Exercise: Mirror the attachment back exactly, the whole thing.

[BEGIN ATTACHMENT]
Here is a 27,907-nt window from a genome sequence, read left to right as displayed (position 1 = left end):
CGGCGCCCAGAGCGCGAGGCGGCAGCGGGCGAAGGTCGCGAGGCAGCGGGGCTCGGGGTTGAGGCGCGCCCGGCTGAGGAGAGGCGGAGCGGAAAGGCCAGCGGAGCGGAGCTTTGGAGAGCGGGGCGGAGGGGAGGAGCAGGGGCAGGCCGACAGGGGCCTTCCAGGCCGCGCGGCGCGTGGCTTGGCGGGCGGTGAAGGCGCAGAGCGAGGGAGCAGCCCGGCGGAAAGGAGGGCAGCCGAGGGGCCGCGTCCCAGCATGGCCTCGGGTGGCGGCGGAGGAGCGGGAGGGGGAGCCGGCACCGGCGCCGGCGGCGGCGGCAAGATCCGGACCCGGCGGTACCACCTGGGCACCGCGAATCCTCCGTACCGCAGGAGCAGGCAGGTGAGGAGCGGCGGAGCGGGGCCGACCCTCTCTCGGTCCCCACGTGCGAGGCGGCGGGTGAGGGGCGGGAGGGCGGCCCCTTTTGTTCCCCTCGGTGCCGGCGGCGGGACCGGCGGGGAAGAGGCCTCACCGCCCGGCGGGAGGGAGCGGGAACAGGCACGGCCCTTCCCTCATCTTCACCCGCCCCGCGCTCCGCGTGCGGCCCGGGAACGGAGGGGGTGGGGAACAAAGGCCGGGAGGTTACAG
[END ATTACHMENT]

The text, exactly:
Here is a 27,907-nt window from a genome sequence, read left to right as displayed (position 1 = left end):
CGGCGCCCAGAGCGCGAGGCGGCAGCGGGCGAAGGTCGCGAGGCAGCGGGGCTCGGGGTTGAGGCGCGCCCGGCTGAGGAGAGGCGGAGCGGAAAGGCCAGCGGAGCGGAGCTTTGGAGAGCGGGGCGGAGGGGAGGAGCAGGGGCAGGCCGACAGGGGCCTTCCAGGCCGCGCGGCGCGTGGCTTGGCGGGCGGTGAAGGCGCAGAGCGAGGGAGCAGCCCGGCGGAAAGGAGGGCAGCCGAGGGGCCGCGTCCCAGCATGGCCTCGGGTGGCGGCGGAGGAGCGGGAGGGGGAGCCGGCACCGGCGCCGGCGGCGGCGGCAAGATCCGGACCCGGCGGTACCACCTGGGCACCGCGAATCCTCCGTACCGCAGGAGCAGGCAGGTGAGGAGCGGCGGAGCGGGGCCGACCCTCTCTCGGTCCCCACGTGCGAGGCGGCGGGTGAGGGGCGGGAGGGCGGCCCCTTTTGTTCCCCTCGGTGCCGGCGGCGGGACCGGCGGGGAAGAGGCCTCACCGCCCGGCGGGAGGGAGCGGGAACAGGCACGGCCCTTCCCTCATCTTCACCCGCCCCGCGCTCCGCGTGCGGCCCGGGAACGGAGGGGGTGGGGAACAAAGGCCGGGAGGTTACAG